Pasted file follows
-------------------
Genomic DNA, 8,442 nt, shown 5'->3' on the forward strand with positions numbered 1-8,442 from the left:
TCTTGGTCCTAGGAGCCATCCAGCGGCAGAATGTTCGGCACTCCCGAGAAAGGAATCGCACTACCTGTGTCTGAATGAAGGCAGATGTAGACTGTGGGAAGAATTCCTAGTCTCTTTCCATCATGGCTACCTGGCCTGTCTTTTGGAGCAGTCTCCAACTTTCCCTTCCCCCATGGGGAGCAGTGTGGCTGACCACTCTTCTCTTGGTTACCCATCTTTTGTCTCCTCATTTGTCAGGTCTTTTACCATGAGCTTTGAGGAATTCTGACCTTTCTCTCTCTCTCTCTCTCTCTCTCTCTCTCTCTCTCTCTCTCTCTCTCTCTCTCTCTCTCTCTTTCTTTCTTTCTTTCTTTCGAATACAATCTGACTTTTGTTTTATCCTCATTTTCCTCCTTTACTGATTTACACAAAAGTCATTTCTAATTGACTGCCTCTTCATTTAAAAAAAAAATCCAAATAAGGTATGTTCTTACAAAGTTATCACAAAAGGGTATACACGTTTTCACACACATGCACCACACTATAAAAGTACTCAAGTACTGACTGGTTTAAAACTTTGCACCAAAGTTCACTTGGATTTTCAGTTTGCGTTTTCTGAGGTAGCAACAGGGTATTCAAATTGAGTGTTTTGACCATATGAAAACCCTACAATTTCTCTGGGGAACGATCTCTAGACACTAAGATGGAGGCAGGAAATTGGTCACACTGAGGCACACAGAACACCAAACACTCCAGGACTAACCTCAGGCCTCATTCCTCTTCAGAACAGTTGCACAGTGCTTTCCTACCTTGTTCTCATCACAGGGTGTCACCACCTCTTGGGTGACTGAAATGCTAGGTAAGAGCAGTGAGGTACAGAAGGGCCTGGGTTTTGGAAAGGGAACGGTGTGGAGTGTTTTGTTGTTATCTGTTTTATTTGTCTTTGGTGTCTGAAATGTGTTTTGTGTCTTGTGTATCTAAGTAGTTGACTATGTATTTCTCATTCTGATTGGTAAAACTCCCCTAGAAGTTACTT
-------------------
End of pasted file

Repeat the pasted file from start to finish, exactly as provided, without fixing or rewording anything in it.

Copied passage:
Genomic DNA, 8,442 nt, shown 5'->3' on the forward strand with positions numbered 1-8,442 from the left:
TCTTGGTCCTAGGAGCCATCCAGCGGCAGAATGTTCGGCACTCCCGAGAAAGGAATCGCACTACCTGTGTCTGAATGAAGGCAGATGTAGACTGTGGGAAGAATTCCTAGTCTCTTTCCATCATGGCTACCTGGCCTGTCTTTTGGAGCAGTCTCCAACTTTCCCTTCCCCCATGGGGAGCAGTGTGGCTGACCACTCTTCTCTTGGTTACCCATCTTTTGTCTCCTCATTTGTCAGGTCTTTTACCATGAGCTTTGAGGAATTCTGACCTTTCTCTCTCTCTCTCTCTCTCTCTCTCTCTCTCTCTCTCTCTCTCTCTCTCTCTCTCTCTCTCTTTCTTTCTTTCTTTCTTTCGAATACAATCTGACTTTTGTTTTATCCTCATTTTCCTCCTTTACTGATTTACACAAAAGTCATTTCTAATTGACTGCCTCTTCATTTAAAAAAAAAATCCAAATAAGGTATGTTCTTACAAAGTTATCACAAAAGGGTATACACGTTTTCACACACATGCACCACACTATAAAAGTACTCAAGTACTGACTGGTTTAAAACTTTGCACCAAAGTTCACTTGGATTTTCAGTTTGCGTTTTCTGAGGTAGCAACAGGGTATTCAAATTGAGTGTTTTGACCATATGAAAACCCTACAATTTCTCTGGGGAACGATCTCTAGACACTAAGATGGAGGCAGGAAATTGGTCACACTGAGGCACACAGAACACCAAACACTCCAGGACTAACCTCAGGCCTCATTCCTCTTCAGAACAGTTGCACAGTGCTTTCCTACCTTGTTCTCATCACAGGGTGTCACCACCTCTTGGGTGACTGAAATGCTAGGTAAGAGCAGTGAGGTACAGAAGGGCCTGGGTTTTGGAAAGGGAACGGTGTGGAGTGTTTTGTTGTTATCTGTTTTATTTGTCTTTGGTGTCTGAAATGTGTTTTGTGTCTTGTGTATCTAAGTAGTTGACTATGTATTTCTCATTCTGATTGGTAAAACTCCCCTAGAAGTTACTT